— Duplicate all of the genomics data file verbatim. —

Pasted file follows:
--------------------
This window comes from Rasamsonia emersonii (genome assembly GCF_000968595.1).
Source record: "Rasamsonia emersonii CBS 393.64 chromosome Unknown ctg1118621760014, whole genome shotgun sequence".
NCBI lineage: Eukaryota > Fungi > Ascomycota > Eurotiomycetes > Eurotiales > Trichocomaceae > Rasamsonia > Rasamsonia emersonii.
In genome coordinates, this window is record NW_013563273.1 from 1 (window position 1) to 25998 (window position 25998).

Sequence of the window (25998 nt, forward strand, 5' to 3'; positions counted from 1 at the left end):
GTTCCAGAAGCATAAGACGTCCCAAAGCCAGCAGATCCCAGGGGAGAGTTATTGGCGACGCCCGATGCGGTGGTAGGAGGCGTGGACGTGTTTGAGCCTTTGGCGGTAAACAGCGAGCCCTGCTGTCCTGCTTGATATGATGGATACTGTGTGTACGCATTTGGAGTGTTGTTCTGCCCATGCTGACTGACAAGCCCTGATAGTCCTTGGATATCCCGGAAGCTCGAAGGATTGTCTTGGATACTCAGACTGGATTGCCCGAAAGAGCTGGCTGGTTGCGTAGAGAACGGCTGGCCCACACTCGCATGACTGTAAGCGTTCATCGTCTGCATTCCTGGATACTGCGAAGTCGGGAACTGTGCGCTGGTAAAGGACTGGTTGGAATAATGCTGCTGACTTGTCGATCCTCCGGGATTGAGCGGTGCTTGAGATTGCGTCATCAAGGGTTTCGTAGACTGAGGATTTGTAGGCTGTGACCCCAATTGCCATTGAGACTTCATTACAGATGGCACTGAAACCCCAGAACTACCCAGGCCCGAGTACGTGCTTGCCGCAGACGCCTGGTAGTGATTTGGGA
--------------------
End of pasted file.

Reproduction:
This window comes from Rasamsonia emersonii (genome assembly GCF_000968595.1).
Source record: "Rasamsonia emersonii CBS 393.64 chromosome Unknown ctg1118621760014, whole genome shotgun sequence".
NCBI lineage: Eukaryota > Fungi > Ascomycota > Eurotiomycetes > Eurotiales > Trichocomaceae > Rasamsonia > Rasamsonia emersonii.
In genome coordinates, this window is record NW_013563273.1 from 1 (window position 1) to 25998 (window position 25998).

Sequence of the window (25998 nt, forward strand, 5' to 3'; positions counted from 1 at the left end):
GTTCCAGAAGCATAAGACGTCCCAAAGCCAGCAGATCCCAGGGGAGAGTTATTGGCGACGCCCGATGCGGTGGTAGGAGGCGTGGACGTGTTTGAGCCTTTGGCGGTAAACAGCGAGCCCTGCTGTCCTGCTTGATATGATGGATACTGTGTGTACGCATTTGGAGTGTTGTTCTGCCCATGCTGACTGACAAGCCCTGATAGTCCTTGGATATCCCGGAAGCTCGAAGGATTGTCTTGGATACTCAGACTGGATTGCCCGAAAGAGCTGGCTGGTTGCGTAGAGAACGGCTGGCCCACACTCGCATGACTGTAAGCGTTCATCGTCTGCATTCCTGGATACTGCGAAGTCGGGAACTGTGCGCTGGTAAAGGACTGGTTGGAATAATGCTGCTGACTTGTCGATCCTCCGGGATTGAGCGGTGCTTGAGATTGCGTCATCAAGGGTTTCGTAGACTGAGGATTTGTAGGCTGTGACCCCAATTGCCATTGAGACTTCATTACAGATGGCACTGAAACCCCAGAACTACCCAGGCCCGAGTACGTGCTTGCCGCAGACGCCTGGTAGTGATTTGGGA